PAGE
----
• ‘Wahid, at the head of an unstable multi-party coalition, is attempting a precarious political balancing act.’
      • ‘They are the future of our country and if we allow a bad situation get worse, then we are setting the country on a road to an unstable and uncertain future.’
      • ‘It is a very unstable region, where changes can occur brutally.’
      • ‘Political fragmentation has been a problem, and coalitions between parties have been unstable.’
      • ‘Other staff contend with phone lines that don't work, uncertain supply lines, and a power system that is unstable at the best of times.’
      • ‘It is not necessary to point out that when the economy is on track, the unstable labor market problem resolves itself.’
      • ‘Without citizens who possess these qualities, democracies become difficult to govern, even unstable.’
      • ‘He said that the difficulties also led to the highly unstable domestic prices and deterioration in living conditions.’
      • ‘However, base rates are inherently ambiguous, unreliable and unstable.’
      changeable, volatile, variable, unsettled, fluctuating, inconstant, inconsistent, irregular, fitful, unpredictable, unreliable, fickle, capricious, mercurial, erratic, uncertain, wavering
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    2. 1.2 Prone to psychiatric problems or sudden changes of mood:
      ‘he was mentally unstable’
      • ‘Defence counsel argued that Cowle was mentally unstable, but the prosecution said he was not insane in the legal sense.’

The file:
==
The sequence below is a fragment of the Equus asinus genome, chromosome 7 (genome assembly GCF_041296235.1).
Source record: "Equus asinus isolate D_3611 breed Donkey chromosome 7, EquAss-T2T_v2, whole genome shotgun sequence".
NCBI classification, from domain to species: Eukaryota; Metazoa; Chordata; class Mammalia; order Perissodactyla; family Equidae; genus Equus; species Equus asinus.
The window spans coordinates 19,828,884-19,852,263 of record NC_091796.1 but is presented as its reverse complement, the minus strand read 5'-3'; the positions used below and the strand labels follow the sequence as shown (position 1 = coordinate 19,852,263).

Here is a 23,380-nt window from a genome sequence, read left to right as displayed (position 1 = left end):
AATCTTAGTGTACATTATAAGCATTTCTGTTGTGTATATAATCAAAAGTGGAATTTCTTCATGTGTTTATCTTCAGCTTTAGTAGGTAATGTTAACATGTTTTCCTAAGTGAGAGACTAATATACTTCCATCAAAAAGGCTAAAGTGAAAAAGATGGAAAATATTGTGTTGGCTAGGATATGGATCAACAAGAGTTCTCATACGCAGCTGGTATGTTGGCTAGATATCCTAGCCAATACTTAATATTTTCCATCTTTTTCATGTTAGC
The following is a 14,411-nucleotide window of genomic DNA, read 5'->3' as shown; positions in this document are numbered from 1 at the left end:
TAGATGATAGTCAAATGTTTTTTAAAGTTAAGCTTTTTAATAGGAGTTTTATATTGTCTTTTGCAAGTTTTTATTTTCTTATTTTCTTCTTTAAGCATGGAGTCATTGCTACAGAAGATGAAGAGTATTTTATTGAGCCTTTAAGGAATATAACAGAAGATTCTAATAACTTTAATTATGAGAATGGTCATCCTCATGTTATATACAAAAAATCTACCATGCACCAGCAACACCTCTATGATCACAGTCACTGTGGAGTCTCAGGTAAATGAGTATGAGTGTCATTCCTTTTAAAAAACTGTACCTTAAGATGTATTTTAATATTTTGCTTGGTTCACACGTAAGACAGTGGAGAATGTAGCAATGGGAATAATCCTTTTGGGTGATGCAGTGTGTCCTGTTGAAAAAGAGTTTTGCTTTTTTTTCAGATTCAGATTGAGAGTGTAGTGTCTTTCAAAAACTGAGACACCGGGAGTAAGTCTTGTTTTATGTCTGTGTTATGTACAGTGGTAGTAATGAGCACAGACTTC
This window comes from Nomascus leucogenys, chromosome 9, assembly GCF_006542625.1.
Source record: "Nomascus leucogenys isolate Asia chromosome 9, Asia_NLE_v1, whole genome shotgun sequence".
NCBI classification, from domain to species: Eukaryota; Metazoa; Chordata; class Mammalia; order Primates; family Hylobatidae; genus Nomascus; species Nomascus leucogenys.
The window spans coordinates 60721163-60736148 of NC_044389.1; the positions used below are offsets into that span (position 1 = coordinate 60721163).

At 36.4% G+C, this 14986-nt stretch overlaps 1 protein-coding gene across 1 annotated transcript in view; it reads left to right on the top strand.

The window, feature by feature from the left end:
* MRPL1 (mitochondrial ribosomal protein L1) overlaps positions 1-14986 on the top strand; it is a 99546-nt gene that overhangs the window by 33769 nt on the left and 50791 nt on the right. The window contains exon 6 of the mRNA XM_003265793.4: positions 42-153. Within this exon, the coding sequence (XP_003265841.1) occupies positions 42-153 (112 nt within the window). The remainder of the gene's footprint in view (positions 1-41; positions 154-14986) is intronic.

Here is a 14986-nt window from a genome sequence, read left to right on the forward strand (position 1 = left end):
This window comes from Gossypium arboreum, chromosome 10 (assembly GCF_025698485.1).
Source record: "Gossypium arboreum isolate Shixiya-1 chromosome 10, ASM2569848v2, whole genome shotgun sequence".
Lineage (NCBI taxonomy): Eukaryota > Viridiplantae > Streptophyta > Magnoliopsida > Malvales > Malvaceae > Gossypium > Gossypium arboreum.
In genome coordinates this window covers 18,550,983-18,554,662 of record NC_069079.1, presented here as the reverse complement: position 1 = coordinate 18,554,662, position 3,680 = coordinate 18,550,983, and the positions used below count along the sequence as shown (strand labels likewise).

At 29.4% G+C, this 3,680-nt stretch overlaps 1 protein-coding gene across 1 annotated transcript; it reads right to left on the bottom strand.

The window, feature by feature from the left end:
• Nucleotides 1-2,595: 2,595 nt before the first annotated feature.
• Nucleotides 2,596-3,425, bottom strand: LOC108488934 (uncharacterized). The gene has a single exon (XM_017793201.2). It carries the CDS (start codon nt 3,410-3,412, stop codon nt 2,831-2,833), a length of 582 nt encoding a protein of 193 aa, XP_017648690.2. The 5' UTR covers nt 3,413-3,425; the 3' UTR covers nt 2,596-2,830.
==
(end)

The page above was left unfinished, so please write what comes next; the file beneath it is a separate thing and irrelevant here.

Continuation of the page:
• ‘If Khouri is as mentally unstable as the article implies then that's a bit harsh, don't you reckon?’
      • ‘So I didn't want to open the door to the mental hospital, but I was forced to because of her unstable state.’
      • ‘Both emotionally stable and unstable students can benefit from a better understanding of psychology.’
      • ‘Police say Bazell, who had a ticket for a domestic Delta flight, appeared mentally unstable.’
      • ‘A hitman is assigned to kidnap the mentally unstable younger brother of a powerful district attorney.’
      • ‘We are expecting that the western media will portray him a crazy or an unstable person - he was the opposite.’
      • ‘Betty is a successful writer who is forced to relive her traumatic childhood when her mentally unstable mother comes to visit.’
      • ‘He is accusing this woman of mentally unstable demeanour when, in fact, he seems to be the most qualified for such a label.’
      • ‘Ray Liotta plays a reckless and unstable crime boss.’
      • ‘When a suspect is mentally unstable, officers are trained to back off and call in a crisis intervention team.’
      • ‘There are, unfortunately, people in the world who are unstable, and who may descend into madness.’
      • ‘From seventeen year old kid with an unstable mother to his rise as a porn god to his fall from grace, Wahlberg is there every step of the way.’
      • ‘It appears that he had a lively genius, but was unstable, erratic, and weak.’
      • ‘Leading up to her death, the weeks before her death, many people seemed to think she was mentally unstable.’
      • ‘The diagnosis is that of an emotionally unstable borderline personality disorder.’
      • ‘The men became uncontrollable, emotionally unstable and dangerously paranoid.’
      • ‘Women, in comparison to men, also viewed the defendant as more psychologically unstable.’
      • ‘When one is emotionally unstable, alcohol inhibits the ability to confront and solve problems.’
      • ‘The ruling affected the treatment of mentally unstable prisoners during trials.’
      unbalanced, of unsound mind, mentally ill, deranged, demented, crazed, distracted, troubled, disturbed, unhinged, insane, mad, mad as a hatter, mad as a march hare, raving mad, lunatic, out of one's head, out of one's mind, not in one's right mind, neurotic, psychotic
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Pronunciation:

unstable

/ʌnˈsteɪb(ə)l/